Teens Tackling Mental Health

Mental health

May is Mental Health Awareness Month.  Although we should be aware of our mental health every day, May is an opportune time to take stock, identify helpful resources, and help break down the stigmas that create barriers to getting treatment.

History of Mental Health Awareness Month

Mental Health Awareness Month has been observed nationally since 1949.  Mental Health America founded the month in order to bring awareness to mental health and mental illness and reduce the stigma.

Mental Health and Teens

Mental health awareness for teens is especially important.  According to the World Health Organization, 13% of teens ages 10-19 globally experience a mental health disorder, with anxiety being the most prevalent.  (Source: Mental health of adolescents (who.int))

Failing to address mental health disorders in teens can have adverse effects on their short- and long-term development and impact adulthood.  Teens dealing with mental health disorders may lack sleep and have impaired cognition which impacts their ability to learn in school.  Mental health disorders may also lead to adverse behaviors like drug use and risky sexual behaviors that put teens at risk for HIV and other STIs.  Most alarming is that suicide is the 4th leading cause of death among 15–29-year-olds (Source: Mental health of adolescents (who.int)).

Prevalence of anxiety, depression, and other mental disorders among adolescent boys and girls ages 10-19, 2019

Historically, discussing mental health disorders has been taboo.  As a result, many people suffer in silence and do not seek treatment.  For those willing to seek help, accessing care, especially in underserved communities, proves to be a challenge. 

Fortunately, mental health is emerging in mainstream conversation and is top of mind for today’s teens. Celebrities have used their platforms to share personal struggles with mental health and online therapy and apps are making treatment more accessible. 

Teen Think Tank Project alum, Jared C., joined co-founder Matthew DeSantis on Here’s the Problem podcast to discuss the stigma surrounding mental illness and changing the landscape surrounding mental health.

Minding Your Mental Health

As we confront stress and stressful situations, it is important to be aware of how we are recognizing the need to care for our mental health.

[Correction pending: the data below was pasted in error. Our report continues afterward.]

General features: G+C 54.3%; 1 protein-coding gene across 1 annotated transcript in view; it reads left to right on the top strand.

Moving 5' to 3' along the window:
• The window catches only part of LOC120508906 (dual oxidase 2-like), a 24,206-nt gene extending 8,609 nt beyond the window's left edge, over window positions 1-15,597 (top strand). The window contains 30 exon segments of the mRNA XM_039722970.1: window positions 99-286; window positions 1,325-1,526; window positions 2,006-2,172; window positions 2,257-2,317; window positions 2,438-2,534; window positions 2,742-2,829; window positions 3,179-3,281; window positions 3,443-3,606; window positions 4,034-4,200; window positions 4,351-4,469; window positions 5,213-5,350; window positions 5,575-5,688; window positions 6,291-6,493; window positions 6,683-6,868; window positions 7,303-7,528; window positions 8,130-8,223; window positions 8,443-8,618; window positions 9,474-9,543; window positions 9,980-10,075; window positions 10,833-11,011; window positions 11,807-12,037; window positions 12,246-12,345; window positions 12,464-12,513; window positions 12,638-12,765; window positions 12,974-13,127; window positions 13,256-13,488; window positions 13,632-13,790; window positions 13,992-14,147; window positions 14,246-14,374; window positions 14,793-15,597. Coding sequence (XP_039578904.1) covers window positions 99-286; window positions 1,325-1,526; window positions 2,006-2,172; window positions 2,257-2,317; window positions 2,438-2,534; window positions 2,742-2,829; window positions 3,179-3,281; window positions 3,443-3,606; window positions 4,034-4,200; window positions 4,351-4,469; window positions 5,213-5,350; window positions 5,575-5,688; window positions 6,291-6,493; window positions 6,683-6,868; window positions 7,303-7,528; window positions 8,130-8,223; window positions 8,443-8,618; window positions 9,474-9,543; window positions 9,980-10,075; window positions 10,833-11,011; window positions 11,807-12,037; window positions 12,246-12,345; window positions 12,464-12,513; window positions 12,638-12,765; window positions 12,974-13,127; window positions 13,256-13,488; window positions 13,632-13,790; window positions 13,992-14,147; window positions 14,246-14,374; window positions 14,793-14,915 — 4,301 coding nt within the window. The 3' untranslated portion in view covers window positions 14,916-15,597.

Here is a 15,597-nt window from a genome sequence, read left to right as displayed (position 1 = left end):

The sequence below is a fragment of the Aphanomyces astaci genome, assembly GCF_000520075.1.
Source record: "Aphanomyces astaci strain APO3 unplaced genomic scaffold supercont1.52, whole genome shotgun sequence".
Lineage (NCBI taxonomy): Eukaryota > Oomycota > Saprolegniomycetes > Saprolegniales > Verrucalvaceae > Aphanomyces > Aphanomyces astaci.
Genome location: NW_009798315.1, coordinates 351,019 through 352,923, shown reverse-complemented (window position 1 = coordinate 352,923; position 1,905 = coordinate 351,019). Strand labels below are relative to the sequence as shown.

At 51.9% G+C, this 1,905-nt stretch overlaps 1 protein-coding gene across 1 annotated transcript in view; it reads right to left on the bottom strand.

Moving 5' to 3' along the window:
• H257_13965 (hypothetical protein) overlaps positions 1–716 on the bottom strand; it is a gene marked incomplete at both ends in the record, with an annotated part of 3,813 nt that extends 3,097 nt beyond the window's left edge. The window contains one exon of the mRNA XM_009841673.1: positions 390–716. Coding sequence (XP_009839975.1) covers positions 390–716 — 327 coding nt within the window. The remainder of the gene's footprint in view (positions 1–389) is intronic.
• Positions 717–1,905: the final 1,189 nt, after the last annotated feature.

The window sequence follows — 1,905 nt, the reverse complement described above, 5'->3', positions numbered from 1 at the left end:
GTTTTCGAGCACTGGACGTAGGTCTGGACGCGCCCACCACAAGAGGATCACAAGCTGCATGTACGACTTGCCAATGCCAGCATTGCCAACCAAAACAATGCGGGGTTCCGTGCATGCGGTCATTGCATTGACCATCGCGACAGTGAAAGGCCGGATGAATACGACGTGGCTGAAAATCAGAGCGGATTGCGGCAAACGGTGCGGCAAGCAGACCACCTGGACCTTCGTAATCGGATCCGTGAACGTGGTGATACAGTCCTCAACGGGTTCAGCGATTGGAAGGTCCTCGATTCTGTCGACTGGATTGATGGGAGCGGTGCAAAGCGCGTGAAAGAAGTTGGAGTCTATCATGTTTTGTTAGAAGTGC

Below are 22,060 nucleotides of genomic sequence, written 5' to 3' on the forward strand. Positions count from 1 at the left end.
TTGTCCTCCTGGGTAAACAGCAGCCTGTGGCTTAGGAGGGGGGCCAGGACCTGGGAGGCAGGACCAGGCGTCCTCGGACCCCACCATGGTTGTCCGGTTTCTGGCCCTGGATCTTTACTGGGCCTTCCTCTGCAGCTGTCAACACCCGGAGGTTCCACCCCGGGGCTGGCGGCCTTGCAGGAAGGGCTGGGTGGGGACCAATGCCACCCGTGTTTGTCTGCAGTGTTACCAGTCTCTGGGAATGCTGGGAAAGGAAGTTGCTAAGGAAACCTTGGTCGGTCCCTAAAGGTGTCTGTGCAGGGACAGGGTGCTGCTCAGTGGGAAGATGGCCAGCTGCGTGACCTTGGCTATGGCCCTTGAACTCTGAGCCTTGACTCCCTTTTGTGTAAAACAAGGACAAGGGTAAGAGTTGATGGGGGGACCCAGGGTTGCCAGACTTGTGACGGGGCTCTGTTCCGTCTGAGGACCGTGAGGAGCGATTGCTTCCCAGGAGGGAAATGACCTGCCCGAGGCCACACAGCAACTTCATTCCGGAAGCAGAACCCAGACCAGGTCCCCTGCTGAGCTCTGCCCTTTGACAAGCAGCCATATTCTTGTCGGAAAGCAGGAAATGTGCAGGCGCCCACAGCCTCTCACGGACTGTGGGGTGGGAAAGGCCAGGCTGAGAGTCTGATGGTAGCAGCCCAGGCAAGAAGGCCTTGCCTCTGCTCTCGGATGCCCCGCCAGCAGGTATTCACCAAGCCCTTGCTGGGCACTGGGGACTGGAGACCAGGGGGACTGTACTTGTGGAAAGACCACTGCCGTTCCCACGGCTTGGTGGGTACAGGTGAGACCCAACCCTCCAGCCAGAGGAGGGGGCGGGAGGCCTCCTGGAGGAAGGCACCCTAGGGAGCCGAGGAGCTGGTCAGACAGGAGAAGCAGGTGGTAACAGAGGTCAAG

If any of these signs sound familiar it may be time to take care of your mental health.  You may need to activate some self-care activities. Or, you may need to call upon resources that offer further help, such as your human resources department or school counselor, medical professionals, and therapy websites.  If you are having suicidal thoughts, call 911 or 988 (Suicide and Crisis Lifetime) immediately.

What Can You do for Mental Health Awareness Month?

Take part in Mental Health Awareness Month with one or more ways!

  1. Take time to connect with friends and family.  
  2. Explore mental health resources such as Psychology Today, Substance Abuse and Mental Health Services Administration, and the National Institute of Mental Health.
  3. Get moving!  Whether it’s a walk outside, time at the yoga studio, or a virtual gym class, step away from electronics to get the blood flowing and clear your head.
  4. Bonus idea! Consider volunteering with or supporting an organization that helps people with their mental health. The National Alliance on Mental Illness (NAMI), The Trevor Project, and American Foundation for Suicide Prevention are just a few, well-known organizations. 

Kelly Nagle is a two-time international best-selling author, consultant, adjunct professor, and political scientist.  She’s passionate about creating a better world by empowering others to learn the skills that will make them effective leaders and productive global citizens.  Kelly is the co-founder of the Teen Think Tank Project and host of Here’s the Problem podcast.